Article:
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Photos: host galaxies
Two of the host galaxies of long-duration gamma-ray bursts observed by NASA's Hubble Space Telescope. The green crosshairs pinpoint the location where the gamma-ray bursts occurred. Most of the long gamma-ray bursts in the study occurred in the brightest regions of irregular galaxies where the most massive stars are forming.
Photo: NASA, ESA, Andrew Fruchter (STScI), and the GRB Optical Studies with HST (GOSH) collaboration

May 15, 2006

Hubble surveys find gamma-ray bursts and supernovae in different environments

By Tim Stephens

Long gamma-ray bursts (GRBs) are associated with the deaths of only the most massive stars and occur relatively rarely in spiral galaxies such as our own Milky Way, according to research published online in Nature on May 10.

That's good news, because a nearby gamma-ray burst could wreak havoc on Earth by destroying the ozone layer in the upper atmosphere. But researchers already knew that a gamma-ray burst near enough to threaten our planet was highly unlikely. They are more interested in the implications of the new study for understanding how gamma-ray bursts and supernovae are triggered by the collapse of massive stars.

"The fundamentally interesting observation is that the stars that explode as gamma-ray bursts have a different distribution from stars that explode as supernovae. Gamma-ray bursts tend to take place in galaxies not like ours," said Stephen Thorsett, professor of astronomy and astrophysics at UCSC and a coauthor of the Nature paper.

Thorsett first described the terrestrial implications of a nearby gamma-ray burst in a 1995 paper, but he said the likelihood of such an event now appears to be very small.

The new paper is a comprehensive analysis of observations of gamma-ray bursts and supernovae made by NASA's Hubble Space Telescope over the past 10 years. The Hubble observations show that long-duration GRBs--those lasting more than one to two seconds--tend to occur in small irregular galaxies where stars are deficient in the heavier elements. Spiral galaxies like the Milky Way tend to be rich in heavier elements.

The study involved a large team of researchers led by Andrew Fruchter of the Space Telescope Science Institute in Baltimore, Md. Stan Woosley, professor of astronomy and astrophysics at UCSC and a leading expert on gamma-ray bursts and supernovae, is also a coauthor of the paper.

The paper looks at long-duration gamma-ray bursts and type II or core-collapse supernovae, both of which result from the violent deaths of massive stars. When such a star exhausts its fuel, the core collapses and explodes. The new findings shed light on the conditions that determine whether the collapse will generate a brilliant supernova or an even more powerful gamma-ray burst (GRB).

Fruchter's team used Hubble to examine the environments of 42 long-duration GRBs and 16 core-collapse supernovae. The researchers found that most of the long GRBs in the sample were detected in small, faint, misshapen galaxies. Such "irregular" galaxies are usually deficient in heavier elements. Only one of the GRBs was spotted in a spiral galaxy. By contrast, the hosts of supernovae were divided equally between spiral and irregular galaxies.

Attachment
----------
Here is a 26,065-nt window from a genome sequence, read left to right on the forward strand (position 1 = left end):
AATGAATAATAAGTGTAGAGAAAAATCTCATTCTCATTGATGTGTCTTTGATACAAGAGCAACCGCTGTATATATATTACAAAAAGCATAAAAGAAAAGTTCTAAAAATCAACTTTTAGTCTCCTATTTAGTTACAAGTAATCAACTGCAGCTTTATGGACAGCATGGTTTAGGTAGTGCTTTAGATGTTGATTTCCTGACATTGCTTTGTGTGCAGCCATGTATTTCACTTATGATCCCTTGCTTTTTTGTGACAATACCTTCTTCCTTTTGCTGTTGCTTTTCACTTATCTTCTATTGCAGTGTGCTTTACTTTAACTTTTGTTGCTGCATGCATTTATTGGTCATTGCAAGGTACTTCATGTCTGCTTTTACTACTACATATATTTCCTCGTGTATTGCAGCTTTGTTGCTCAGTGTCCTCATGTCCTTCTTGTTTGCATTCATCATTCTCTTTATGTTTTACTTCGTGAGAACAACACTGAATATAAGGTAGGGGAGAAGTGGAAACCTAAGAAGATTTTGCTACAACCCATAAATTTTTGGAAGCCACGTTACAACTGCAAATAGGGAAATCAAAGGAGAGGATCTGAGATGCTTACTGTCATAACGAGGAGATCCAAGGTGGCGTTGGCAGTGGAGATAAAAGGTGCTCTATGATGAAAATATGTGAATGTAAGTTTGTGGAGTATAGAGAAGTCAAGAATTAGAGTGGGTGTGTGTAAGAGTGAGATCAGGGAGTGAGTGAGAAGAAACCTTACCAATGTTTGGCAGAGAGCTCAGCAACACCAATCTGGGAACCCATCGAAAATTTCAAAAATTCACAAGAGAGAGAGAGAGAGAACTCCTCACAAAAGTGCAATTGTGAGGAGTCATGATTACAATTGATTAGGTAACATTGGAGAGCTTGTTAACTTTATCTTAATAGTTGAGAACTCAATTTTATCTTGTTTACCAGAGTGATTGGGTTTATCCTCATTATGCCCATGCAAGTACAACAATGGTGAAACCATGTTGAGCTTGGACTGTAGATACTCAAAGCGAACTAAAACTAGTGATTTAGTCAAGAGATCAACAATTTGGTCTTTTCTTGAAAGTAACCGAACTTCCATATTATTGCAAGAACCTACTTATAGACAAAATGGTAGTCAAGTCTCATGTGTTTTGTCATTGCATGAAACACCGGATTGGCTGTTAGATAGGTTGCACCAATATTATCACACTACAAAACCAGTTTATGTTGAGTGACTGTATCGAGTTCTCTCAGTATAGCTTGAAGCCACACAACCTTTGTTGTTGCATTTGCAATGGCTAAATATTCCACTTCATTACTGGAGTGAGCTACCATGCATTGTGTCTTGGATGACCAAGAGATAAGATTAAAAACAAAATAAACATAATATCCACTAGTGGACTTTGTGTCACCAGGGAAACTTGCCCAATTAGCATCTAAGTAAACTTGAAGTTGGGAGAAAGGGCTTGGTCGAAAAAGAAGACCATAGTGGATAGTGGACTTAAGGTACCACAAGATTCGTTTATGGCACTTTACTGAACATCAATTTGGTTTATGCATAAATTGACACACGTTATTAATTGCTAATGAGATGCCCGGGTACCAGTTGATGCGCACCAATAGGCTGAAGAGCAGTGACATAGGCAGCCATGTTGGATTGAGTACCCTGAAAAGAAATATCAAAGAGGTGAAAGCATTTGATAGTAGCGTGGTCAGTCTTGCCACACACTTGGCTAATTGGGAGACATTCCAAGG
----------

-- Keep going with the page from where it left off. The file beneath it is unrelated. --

The researchers also found that long GRBs are far more concentrated on the brightest regions of their host galaxies where the most massive stars reside. Supernovae, on the other hand, occur throughout their host galaxies.

"The discovery that long-duration GRBs lie on the brightest regions of their host galaxies suggests that they come from the most massive stars--20 or more times as massive as our Sun," Fruchter said. "Their occurrence in small irregulars implies that only stars that lack heavy chemical elements [elements heavier than hydrogen and helium] tend to produce long-duration GRBs."

Galaxies build up a stockpile of heavier chemical elements through the ongoing evolution of successive generations of stars. Massive stars abundant in heavy elements are unlikely to trigger GRBs because they may lose too much material through stellar "winds" off their surfaces before they collapse and explode. When this happens, the stars don't have enough mass left to produce the proper conditions that would trigger GRBs.

These findings fit with the predictions of Woosley's "collapsar model," which describes how a long GRB is produced when a massive star collapses to form a black hole. The more massive a star is when it dies, the more likely it is to form a black hole. And stars with low metallicity lose less mass as they burn and are more massive and rotate more rapidly when they die, Woosley said.

"The core of the star has to be rotating rapidly to make a gamma-ray burst, and as stars lose mass by blowing away material in stellar winds, they rotate more slowly," Woosley said.

When the core of a massive star collapses to form a black hole, the energy from the collapse escapes along a narrow jet, which burns its way through the remnants of the  star. The formation of directed jets that concentrate energy along a narrow beam explains why GRBs are so powerful.

GRBs can be divided into two classes: short bursts, which last between milliseconds and about two seconds and produce very high-energy radiation, and long bursts, which last between two and tens of seconds and create less energetic gamma rays. Short bursts are believed to arise from collisions between two compact objects, such as neutron stars.

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